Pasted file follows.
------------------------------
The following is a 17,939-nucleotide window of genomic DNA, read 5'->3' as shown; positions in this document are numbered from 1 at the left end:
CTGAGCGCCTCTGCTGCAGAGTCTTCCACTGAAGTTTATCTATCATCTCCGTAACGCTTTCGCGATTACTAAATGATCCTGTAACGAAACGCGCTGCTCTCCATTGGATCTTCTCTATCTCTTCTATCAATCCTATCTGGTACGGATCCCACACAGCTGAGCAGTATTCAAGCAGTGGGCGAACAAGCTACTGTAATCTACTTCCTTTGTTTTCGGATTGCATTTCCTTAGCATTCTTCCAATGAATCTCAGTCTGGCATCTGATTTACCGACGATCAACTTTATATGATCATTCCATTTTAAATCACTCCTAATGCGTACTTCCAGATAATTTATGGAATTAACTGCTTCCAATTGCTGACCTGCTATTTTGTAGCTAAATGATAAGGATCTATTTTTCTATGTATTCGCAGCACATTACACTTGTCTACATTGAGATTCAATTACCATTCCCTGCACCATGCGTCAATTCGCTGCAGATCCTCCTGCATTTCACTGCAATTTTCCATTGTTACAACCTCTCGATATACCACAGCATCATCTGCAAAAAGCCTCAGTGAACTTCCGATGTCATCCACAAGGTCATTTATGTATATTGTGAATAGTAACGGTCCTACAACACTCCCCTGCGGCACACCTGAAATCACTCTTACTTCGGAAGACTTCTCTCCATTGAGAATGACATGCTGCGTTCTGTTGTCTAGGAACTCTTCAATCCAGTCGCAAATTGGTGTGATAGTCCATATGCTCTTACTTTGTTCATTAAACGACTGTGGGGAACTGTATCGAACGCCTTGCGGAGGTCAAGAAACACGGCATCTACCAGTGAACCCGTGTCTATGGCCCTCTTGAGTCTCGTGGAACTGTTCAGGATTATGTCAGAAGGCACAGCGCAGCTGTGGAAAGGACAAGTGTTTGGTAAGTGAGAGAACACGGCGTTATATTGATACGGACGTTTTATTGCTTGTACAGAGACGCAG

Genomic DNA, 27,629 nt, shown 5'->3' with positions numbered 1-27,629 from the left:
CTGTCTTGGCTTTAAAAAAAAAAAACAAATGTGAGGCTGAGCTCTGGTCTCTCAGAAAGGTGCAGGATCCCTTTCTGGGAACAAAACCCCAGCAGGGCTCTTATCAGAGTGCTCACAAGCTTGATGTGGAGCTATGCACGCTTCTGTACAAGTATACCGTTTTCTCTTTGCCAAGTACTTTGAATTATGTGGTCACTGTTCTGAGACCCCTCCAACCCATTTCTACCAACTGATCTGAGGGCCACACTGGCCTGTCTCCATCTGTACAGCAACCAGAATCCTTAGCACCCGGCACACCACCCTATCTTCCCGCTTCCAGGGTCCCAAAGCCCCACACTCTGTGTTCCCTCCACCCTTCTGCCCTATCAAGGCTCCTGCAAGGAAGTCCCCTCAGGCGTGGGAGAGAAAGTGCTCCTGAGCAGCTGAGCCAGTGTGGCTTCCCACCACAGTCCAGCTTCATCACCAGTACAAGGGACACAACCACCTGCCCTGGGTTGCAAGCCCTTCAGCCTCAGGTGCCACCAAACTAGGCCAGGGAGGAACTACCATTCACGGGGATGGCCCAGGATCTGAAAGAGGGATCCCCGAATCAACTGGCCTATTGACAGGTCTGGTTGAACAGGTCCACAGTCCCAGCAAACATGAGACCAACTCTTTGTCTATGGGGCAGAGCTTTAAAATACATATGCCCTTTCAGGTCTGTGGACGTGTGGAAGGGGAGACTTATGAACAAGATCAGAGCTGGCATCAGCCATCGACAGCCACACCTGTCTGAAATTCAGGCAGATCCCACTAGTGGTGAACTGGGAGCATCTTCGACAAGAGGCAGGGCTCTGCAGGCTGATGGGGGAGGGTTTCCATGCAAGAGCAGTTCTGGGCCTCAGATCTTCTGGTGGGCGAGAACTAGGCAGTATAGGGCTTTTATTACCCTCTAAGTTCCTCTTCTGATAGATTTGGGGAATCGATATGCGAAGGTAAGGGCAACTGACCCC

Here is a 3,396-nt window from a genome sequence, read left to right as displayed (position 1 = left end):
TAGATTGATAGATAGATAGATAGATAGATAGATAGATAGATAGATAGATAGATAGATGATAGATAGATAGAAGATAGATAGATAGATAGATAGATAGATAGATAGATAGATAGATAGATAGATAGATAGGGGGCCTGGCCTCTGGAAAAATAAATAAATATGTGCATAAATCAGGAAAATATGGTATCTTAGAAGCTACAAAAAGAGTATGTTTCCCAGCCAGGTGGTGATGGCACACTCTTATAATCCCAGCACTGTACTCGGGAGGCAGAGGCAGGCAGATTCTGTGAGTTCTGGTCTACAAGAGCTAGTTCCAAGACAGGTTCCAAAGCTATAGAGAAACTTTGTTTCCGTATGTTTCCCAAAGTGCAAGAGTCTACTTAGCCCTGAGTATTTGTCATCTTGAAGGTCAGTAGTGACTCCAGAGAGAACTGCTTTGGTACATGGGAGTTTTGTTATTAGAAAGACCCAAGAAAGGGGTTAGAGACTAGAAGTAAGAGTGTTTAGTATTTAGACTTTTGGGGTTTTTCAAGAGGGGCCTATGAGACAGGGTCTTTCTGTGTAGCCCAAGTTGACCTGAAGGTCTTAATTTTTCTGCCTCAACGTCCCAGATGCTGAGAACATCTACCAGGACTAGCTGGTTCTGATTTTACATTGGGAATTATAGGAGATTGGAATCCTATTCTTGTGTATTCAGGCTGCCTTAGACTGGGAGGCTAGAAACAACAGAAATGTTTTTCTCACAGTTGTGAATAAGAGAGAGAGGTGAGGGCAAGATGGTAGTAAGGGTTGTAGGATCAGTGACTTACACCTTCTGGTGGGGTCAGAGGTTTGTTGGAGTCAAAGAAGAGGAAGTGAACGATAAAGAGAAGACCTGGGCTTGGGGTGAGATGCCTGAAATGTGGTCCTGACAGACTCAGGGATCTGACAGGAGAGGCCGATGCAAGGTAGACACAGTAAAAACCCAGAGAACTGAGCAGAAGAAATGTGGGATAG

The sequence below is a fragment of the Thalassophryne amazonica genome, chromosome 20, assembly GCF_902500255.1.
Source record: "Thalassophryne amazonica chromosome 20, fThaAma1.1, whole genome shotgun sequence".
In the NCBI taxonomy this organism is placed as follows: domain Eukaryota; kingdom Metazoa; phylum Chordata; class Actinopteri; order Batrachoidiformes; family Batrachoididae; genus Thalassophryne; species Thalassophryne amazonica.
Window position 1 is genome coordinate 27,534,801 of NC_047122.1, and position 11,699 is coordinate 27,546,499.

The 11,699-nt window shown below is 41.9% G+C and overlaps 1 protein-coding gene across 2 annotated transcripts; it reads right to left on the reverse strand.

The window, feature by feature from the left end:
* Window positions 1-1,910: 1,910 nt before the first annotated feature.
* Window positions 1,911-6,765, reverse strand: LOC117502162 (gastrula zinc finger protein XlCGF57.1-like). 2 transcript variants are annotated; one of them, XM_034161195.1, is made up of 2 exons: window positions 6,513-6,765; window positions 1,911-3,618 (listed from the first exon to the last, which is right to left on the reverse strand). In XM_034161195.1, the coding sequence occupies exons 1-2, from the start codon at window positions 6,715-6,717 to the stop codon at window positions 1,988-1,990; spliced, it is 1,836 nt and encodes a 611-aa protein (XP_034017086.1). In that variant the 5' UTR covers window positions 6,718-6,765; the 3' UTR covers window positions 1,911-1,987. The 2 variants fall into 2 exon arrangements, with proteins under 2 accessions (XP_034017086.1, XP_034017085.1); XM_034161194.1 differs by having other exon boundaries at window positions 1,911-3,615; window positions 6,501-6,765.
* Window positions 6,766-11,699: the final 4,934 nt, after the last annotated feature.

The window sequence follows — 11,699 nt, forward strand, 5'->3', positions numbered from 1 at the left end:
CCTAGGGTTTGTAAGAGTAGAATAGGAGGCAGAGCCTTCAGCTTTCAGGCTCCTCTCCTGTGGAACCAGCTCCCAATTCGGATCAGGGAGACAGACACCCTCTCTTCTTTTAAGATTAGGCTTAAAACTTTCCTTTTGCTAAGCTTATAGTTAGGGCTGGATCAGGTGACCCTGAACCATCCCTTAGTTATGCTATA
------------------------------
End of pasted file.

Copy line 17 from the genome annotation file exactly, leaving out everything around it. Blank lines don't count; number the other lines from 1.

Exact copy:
CCTAGGGTTTGTAAGAGTAGAATAGGAGGCAGAGCCTTCAGCTTTCAGGCTCCTCTCCTGTGGAACCAGCTCCCAATTCGGATCAGGGAGACAGACACCCTCTCTTCTTTTAAGATTAGGCTTAAAACTTTCCTTTTGCTAAGCTTATAGTTAGGGCTGGATCAGGTGACCCTGAACCATCCCTTAGTTATGCTATA